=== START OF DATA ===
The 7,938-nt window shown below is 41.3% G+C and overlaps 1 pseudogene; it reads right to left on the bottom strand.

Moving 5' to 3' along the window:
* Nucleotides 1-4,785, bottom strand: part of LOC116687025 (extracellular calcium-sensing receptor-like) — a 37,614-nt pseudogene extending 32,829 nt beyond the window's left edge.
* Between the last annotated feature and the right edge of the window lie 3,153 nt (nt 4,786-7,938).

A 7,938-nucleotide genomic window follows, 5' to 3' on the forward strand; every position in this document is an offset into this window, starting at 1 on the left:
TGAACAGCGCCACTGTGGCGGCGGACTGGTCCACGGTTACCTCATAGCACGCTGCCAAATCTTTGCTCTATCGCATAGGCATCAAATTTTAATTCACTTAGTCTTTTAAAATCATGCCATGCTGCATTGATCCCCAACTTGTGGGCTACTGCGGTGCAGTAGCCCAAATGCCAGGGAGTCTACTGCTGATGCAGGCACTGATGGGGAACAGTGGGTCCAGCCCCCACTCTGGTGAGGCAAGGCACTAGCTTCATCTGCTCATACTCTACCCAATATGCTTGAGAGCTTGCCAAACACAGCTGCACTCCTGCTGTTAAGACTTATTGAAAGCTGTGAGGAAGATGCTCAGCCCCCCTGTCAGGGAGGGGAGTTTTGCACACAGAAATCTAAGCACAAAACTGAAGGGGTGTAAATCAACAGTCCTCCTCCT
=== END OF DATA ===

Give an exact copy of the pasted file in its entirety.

The 7,938-nt window shown below is 41.3% G+C and overlaps 1 pseudogene; it reads right to left on the bottom strand.

Moving 5' to 3' along the window:
* Nucleotides 1-4,785, bottom strand: part of LOC116687025 (extracellular calcium-sensing receptor-like) — a 37,614-nt pseudogene extending 32,829 nt beyond the window's left edge.
* Between the last annotated feature and the right edge of the window lie 3,153 nt (nt 4,786-7,938).

A 7,938-nucleotide genomic window follows, 5' to 3' on the forward strand; every position in this document is an offset into this window, starting at 1 on the left:
TGAACAGCGCCACTGTGGCGGCGGACTGGTCCACGGTTACCTCATAGCACGCTGCCAAATCTTTGCTCTATCGCATAGGCATCAAATTTTAATTCACTTAGTCTTTTAAAATCATGCCATGCTGCATTGATCCCCAACTTGTGGGCTACTGCGGTGCAGTAGCCCAAATGCCAGGGAGTCTACTGCTGATGCAGGCACTGATGGGGAACAGTGGGTCCAGCCCCCACTCTGGTGAGGCAAGGCACTAGCTTCATCTGCTCATACTCTACCCAATATGCTTGAGAGCTTGCCAAACACAGCTGCACTCCTGCTGTTAAGACTTATTGAAAGCTGTGAGGAAGATGCTCAGCCCCCCTGTCAGGGAGGGGAGTTTTGCACACAGAAATCTAAGCACAAAACTGAAGGGGTGTAAATCAACAGTCCTCCTCCT